As an emerging trend, many solar PV module manufacturers have launched solar PV modules with a higher rated capacity of 500 Wp and above. These modules have higher efficiencies, require less space, and helps in reducing the overall project BOS (Balance of System) costs. This has made it very lucrative for solar PV rooftop EPC companies and most of the companies are now selecting these high-power solar PV modules for their projects.
However, there is a big concern and ambiguity among many EPC players, whether these high power solar PV modules are compatible with the available residential grid-connected inverters in the market or not.
High power solar PV modules
Many manufacturers such as TRINA, LONGI, JA, Canadian, etc. have launched higher rating solar PV modules with rated capacities of 500 Wp and above. These modules have a higher Current (Imp and Isc) and higher Voltage (Vmp and Voc) ratings when compared to previously available modules of lower power ratings such as 350 Wp or so.
The below image shows the electrical data for the 500 Wp and 360 Wp modules. It can be seen that the Current ratings and Voltage ratings of the 500 Wp module are higher than the ratings of the 360 Wp module.
Current Rating Comparison:
500 Wp Module: Imp = 11.69 A & Isc = 12.28 A
360 Wp Module: Imp = 9.10 A & Isc = 9.65 A
Voltage Rating Comparison:
500 Wp Module: Vmp = 42.8 V & Voc = 51.7 V
360 Wp Module: Vmp = 39.7 V & Voc = 48.2 V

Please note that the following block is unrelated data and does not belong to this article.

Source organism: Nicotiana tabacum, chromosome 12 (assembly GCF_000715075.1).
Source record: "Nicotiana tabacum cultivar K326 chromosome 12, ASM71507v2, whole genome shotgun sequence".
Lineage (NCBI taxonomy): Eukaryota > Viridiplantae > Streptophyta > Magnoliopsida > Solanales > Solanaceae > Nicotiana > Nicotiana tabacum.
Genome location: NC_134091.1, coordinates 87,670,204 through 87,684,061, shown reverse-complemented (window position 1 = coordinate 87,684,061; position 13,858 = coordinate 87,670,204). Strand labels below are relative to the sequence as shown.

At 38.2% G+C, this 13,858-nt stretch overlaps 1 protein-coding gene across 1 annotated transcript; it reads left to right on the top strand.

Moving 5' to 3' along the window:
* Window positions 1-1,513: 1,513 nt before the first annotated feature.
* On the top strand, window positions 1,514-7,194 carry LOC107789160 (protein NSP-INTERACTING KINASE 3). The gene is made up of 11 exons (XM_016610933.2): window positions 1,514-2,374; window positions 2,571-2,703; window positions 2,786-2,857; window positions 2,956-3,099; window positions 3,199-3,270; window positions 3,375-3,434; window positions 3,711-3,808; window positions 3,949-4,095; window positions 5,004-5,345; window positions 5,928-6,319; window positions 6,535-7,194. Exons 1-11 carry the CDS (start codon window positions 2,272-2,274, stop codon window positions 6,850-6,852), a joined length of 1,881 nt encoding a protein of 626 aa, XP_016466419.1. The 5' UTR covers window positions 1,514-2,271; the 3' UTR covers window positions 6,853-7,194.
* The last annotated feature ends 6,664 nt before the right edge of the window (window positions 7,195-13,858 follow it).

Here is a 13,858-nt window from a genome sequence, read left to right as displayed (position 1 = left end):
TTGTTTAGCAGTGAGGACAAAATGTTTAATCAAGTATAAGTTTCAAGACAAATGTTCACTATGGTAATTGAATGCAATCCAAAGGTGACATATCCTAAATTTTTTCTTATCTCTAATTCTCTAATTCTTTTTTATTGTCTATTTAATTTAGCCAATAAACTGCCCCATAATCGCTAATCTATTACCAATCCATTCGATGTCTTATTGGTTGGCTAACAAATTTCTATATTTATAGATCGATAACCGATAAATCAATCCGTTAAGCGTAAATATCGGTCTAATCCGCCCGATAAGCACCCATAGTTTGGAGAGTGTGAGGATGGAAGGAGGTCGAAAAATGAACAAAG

Compatibility with available residential grid connected inverters
To check the compatibility of available grid tied inverters with these high power solar PV modules, one needs to match the voltage and current ratings of both.
Voltage matching of high power solar PV modules and available grid connected inverters is not a reason of concern. Since, one needs to select number of modules in a string (series connection) by matching output voltage of solar PV module to the input voltage ranges of the inverter.
However, Current matching is the factor that may limit the compatibility of these high power solar PV modules and available residential grid connected inverters.
Most of the inverter manufacturer’s datasheets show two DC input current ratings:
- Maximum Input Current
- Maximum Input Short Circuit Current
Similarly, solar PV module’s datasheets shows two output current ratings:
- Current at Maximum Power Point (Imp)
- Short Circuit Current (Isc)
Both the current ratings have different meaning and the same need to be understood.
Maximum Input Current of Inverter refers to the actual continuous input current recommended for an optimum energy yield of the system. The inverter will not be able to find the maximum power point if the Current (Imp) of solar PV module is outside the specified range. In this case there may be clipping of power and energy loss would be there in worst condition. However, there will be no damage to the inverter. We recommend you to consult the same with your inverter manufacturer and take their consent before finalising such configurations.
Maximum Input Short Circuit Current of the inverter indicates to the maximum limit outside which inverter may be damaged. So, in any scenario, if the solar PV module’s short circuit current rating exceeds the maximum input short circuit current of the inverter, it can damage the inverter. Maximum Input Short Circuit Current of the inverter should always be greater than module’s short circuit current.
Hence, while selecting the inverter and solar PV module for your solar PV rooftop project, current ratings should be properly checked.
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